Applied's primary argument is that Vickers is liable as a mere continuation of Welco. Having declined to adopt the expanded mere-continuation theory, we must decide whether Applied may recover under the traditional mere-continuation theory. We have held that the basis of this theory is the continuation of the corporate entity, not the business operation, after the transaction. Flaugher, supra. Such would be the case when "one corporation sells its assets to another corporation with the same people owning both corporations. Thus, the acquiring corporation is just a new hat for, or reincarnation of, the acquired corporation. This is actually a reorganization." Turner, supra, 397 Mich. at 449, 244 N.W.2d at 892. This type of transaction is executed to escape liabilities of the predecessor corporation. Cyr, supra, 501 F.2d at 1151, 1153. Because the goal is to escape liability, inadequacy of consideration is one of the indicia of mere continuation. Jackson v. Diamond T. Trucking Co. (1968), 100 N.J. Super. 186, 196, 241 A.2d 471, 477.
Applied argues, and the court of appeals held, that there exist several issues of material fact through which Vickers might be liable as a mere continuation of Welco. These asserted indicia of mere continuation include Vickers-Welco having the same physical plant, officers, employees and product line as Welco had. As we have stated, these facts are relevant only to the expanded mere-continuation and product line theories of successor liability. It is not in dispute that Vickers and Welco were strangers and that the owners of Vickers are not the owners of Welco. If Wesche has been drained of assets to avoid liability, Applied's remedy lies against Wesche or its parent corporation, E.A.C. The facts not in dispute thus demonstrate that Vickers is not liable for the contractual liabilities of Welco under any of the traditional exceptions to the rule of nonliability of corporate successors. Summary judgment was thus appropriate and the court of appeals erred in reversing the trial court's grant thereof.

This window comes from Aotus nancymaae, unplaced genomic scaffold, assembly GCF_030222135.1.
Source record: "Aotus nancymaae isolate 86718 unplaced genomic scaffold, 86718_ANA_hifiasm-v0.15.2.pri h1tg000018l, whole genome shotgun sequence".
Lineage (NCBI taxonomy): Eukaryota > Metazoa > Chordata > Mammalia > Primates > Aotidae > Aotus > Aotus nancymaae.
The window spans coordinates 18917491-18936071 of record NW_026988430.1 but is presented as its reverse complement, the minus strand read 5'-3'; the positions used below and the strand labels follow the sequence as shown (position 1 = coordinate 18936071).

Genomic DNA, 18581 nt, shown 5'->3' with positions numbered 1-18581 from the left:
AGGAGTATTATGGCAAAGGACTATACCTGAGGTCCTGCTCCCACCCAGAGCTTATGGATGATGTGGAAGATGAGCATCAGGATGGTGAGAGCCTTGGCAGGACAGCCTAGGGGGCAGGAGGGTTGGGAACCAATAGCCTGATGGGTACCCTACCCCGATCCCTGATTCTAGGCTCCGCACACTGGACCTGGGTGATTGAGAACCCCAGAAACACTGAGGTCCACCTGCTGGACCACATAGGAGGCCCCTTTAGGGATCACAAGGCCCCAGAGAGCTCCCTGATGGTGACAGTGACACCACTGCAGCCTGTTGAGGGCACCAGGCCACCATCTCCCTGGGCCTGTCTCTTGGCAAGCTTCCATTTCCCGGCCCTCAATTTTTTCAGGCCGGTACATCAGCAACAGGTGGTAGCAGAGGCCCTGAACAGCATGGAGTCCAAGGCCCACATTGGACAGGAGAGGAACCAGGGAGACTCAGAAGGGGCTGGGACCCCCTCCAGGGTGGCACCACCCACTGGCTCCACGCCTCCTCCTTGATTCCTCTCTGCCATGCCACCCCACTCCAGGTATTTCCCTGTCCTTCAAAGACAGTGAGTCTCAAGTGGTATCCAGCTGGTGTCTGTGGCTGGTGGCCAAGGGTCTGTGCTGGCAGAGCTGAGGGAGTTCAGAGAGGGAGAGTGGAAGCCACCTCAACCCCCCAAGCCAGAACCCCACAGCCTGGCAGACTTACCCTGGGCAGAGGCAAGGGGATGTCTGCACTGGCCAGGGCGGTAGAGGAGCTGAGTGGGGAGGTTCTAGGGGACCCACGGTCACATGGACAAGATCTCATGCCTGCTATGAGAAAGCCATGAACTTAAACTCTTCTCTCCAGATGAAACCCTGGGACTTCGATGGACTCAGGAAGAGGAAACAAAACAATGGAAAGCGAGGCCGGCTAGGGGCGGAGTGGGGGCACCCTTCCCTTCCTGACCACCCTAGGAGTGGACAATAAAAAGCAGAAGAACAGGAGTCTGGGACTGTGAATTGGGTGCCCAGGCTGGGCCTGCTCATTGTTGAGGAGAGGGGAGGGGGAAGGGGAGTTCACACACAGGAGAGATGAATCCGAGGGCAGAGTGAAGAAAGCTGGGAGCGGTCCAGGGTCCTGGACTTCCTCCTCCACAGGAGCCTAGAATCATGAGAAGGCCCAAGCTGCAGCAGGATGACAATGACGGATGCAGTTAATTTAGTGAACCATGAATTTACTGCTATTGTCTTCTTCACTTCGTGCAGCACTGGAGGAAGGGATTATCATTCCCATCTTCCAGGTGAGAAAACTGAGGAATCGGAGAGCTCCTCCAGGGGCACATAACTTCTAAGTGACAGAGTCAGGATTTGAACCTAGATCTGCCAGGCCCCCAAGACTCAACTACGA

The judgment of the court of appeals is reversed and the judgment of the trial court is reinstated.
WRIGHT, BROGAN, F.E. SWEENEY and PFEIFER, JJ., concur.
A.W. SWEENEY and DOUGLAS, JJ., dissent.
JAMES A. BROGAN, J., of the Second Appellate District, sitting for RESNICK, J.
While I concur in the conclusion of the majority that the traditional exceptions to successor corporate liability are applicable to actions for breach of contract, I nevertheless find persuasive the argument that the third exception to nonliability should embrace what has been referred to as the expanded continuity-of-enterprise doctrine. I do so largely for the reasons stated in the majority opinion in Flaugher v. Cone Automatic Machine Co. (1987), 30 Ohio St.3d 60, 30 OBR 165, 507 N.E.2d 331. In Flaugher the majority set forth the features which distinguish the mere-continuation theory from the expanded continuity-of-enterprise theory: